A trader and livestock herder before the war, Mr. Issa formed a fighting group early in the uprising by using his own money to buy weapons and underwrite the fighters’ expenses.
His motivation, his former aide said, was just as the poem he recited said: revenge.
In Washington on Wednesday, Secretary of State John Kerry addressed the issue of radicalized rebels in an exchange with Representative Michael McCaul, a Texas Republican. Mr. Kerry insisted, “There is a real moderate opposition that exists.”
Mr. Kerry said that there were 70,000 to 100,000 “oppositionists.” Of these, he said, some 15 percent to 20 percent were “bad guys” or extremists.
Mr. McCaul responded by saying he had been told in briefings that half of the opposition fighters were extremists.
Much of the concern among American officials has focused on two groups that acknowledge ties to Al Qaeda. These groups — the Nusra Front and the Islamic State in Iraq and Syria — have attracted foreign jihadis, used terrorist tactics and vowed to create a society in Syria ruled by their severe interpretation of Islamic law.
They have established a firm presence in parts of Aleppo and Idlib Provinces and in the northern provincial capital of Raqqa and in Deir al-Zour, to the east on the Iraqi border.
While the jihadis claim to be superior fighters, and have collaborated with secular Syrian rebels, some analysts and diplomats also note that they can appear less focused on toppling President Bashar al-Assad. Instead, they said, they focus more on establishing a zone of influence spanning Iraq’s Anbar Province and the desert eastern areas of Syria, and eventually establishing an Islamic territory under their administration.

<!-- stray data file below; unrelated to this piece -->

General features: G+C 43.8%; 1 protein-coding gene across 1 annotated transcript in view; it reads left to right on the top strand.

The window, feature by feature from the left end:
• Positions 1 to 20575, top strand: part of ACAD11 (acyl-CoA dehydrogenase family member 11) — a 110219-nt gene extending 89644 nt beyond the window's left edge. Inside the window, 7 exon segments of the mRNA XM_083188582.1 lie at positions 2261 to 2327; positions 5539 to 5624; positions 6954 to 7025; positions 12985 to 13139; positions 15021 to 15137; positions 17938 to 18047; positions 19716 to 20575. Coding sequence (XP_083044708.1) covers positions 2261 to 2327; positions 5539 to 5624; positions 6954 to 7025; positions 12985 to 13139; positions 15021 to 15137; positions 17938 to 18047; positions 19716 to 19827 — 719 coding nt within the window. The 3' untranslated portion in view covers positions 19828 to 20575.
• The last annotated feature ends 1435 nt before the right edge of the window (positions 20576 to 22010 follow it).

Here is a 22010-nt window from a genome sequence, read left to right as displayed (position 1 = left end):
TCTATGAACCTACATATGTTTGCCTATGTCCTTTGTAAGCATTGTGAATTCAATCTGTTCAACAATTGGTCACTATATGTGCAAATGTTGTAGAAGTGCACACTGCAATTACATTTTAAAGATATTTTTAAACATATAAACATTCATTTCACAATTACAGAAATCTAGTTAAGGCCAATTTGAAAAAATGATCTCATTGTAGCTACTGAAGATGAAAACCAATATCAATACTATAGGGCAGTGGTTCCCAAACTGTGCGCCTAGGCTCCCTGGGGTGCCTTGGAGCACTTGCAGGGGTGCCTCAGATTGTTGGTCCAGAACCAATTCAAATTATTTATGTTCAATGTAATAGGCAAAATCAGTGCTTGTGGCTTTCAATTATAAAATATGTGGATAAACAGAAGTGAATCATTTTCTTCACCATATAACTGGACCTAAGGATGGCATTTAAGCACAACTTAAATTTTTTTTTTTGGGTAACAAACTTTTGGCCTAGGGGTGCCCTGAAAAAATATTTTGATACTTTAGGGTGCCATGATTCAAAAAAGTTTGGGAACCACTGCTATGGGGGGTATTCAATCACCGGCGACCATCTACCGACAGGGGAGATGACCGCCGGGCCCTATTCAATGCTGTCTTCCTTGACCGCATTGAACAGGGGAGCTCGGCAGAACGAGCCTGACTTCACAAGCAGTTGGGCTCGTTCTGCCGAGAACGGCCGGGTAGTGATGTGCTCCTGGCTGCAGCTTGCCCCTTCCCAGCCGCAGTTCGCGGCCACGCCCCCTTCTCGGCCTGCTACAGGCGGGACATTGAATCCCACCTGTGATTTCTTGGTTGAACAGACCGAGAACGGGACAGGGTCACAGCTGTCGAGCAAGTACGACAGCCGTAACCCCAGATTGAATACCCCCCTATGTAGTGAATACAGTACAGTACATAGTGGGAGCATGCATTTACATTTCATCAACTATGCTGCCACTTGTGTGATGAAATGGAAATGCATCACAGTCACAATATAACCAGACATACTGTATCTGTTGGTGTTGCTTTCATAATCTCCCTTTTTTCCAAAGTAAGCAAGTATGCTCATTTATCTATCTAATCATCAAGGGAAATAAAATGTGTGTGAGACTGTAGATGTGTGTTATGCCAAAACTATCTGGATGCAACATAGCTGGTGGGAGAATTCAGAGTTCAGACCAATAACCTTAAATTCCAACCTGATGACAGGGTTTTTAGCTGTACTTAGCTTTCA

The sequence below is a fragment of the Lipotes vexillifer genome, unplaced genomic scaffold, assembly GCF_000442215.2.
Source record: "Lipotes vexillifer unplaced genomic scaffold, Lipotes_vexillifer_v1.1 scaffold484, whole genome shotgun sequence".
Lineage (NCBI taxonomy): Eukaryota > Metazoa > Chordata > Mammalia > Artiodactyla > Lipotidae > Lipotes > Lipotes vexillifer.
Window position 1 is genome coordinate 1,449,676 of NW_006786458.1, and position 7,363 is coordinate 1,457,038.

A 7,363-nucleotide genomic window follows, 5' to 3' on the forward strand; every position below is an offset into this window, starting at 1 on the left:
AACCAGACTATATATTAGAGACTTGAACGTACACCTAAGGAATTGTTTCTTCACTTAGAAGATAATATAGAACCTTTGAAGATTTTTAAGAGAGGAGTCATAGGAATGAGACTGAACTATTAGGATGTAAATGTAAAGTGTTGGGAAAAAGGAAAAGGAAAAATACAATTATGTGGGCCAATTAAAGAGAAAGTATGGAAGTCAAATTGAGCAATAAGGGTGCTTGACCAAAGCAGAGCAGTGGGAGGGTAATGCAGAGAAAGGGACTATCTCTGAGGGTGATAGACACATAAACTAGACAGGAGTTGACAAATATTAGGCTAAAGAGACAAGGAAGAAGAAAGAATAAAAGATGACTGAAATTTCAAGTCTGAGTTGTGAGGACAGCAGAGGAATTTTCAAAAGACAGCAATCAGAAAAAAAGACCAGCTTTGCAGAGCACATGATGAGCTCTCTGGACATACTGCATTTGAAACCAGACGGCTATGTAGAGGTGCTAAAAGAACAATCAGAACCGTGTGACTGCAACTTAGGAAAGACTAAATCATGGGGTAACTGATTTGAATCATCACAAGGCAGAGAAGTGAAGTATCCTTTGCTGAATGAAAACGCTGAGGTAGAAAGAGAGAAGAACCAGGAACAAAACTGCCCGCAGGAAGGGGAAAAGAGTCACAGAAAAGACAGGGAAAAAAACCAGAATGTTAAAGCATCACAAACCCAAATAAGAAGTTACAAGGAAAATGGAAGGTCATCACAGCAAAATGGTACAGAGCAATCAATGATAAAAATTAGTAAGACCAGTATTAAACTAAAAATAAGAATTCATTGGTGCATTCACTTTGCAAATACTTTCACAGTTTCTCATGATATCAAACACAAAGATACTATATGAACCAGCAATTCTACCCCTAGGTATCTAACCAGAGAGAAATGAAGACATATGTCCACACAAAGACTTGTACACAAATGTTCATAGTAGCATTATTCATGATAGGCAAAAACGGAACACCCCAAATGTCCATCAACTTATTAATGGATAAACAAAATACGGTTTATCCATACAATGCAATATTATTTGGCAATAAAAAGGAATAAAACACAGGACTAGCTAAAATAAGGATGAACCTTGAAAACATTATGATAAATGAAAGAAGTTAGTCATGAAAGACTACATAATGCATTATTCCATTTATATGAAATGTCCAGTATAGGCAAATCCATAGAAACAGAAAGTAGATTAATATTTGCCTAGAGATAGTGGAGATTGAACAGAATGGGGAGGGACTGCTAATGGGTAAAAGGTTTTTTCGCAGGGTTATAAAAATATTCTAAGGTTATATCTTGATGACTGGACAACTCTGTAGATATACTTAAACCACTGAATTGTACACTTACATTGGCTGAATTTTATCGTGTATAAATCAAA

Other areas are under more secular control, including the suburbs of Damascus. In East Ghouta, for example, the suburbs east of the capital where the chemical attack took place, jihadis are not dominant, according to people who live and work there.
And while the United States has said it seeks policies that would strengthen secular rebels and isolate extremists, the dynamic on the ground, as seen in the execution video from Idlib and in a spate of other documented crimes, is more complicated than a contest between secular and religious groups.
Mr. Issa’s father was opposed to President Hafez al-Assad, the father of Syria’s current president. He disappeared in 1982, according to Mr. Issa’s accounts.
Mr. Issa, the aide said, believes his father was killed during a 27-day government crackdown on the Muslim Brotherhood that year, known as the Hama massacre.
By the time he was a young man, Mr. Issa was vocally antigovernment and was arrested and imprisoned twice for a total of nine months, the aide said.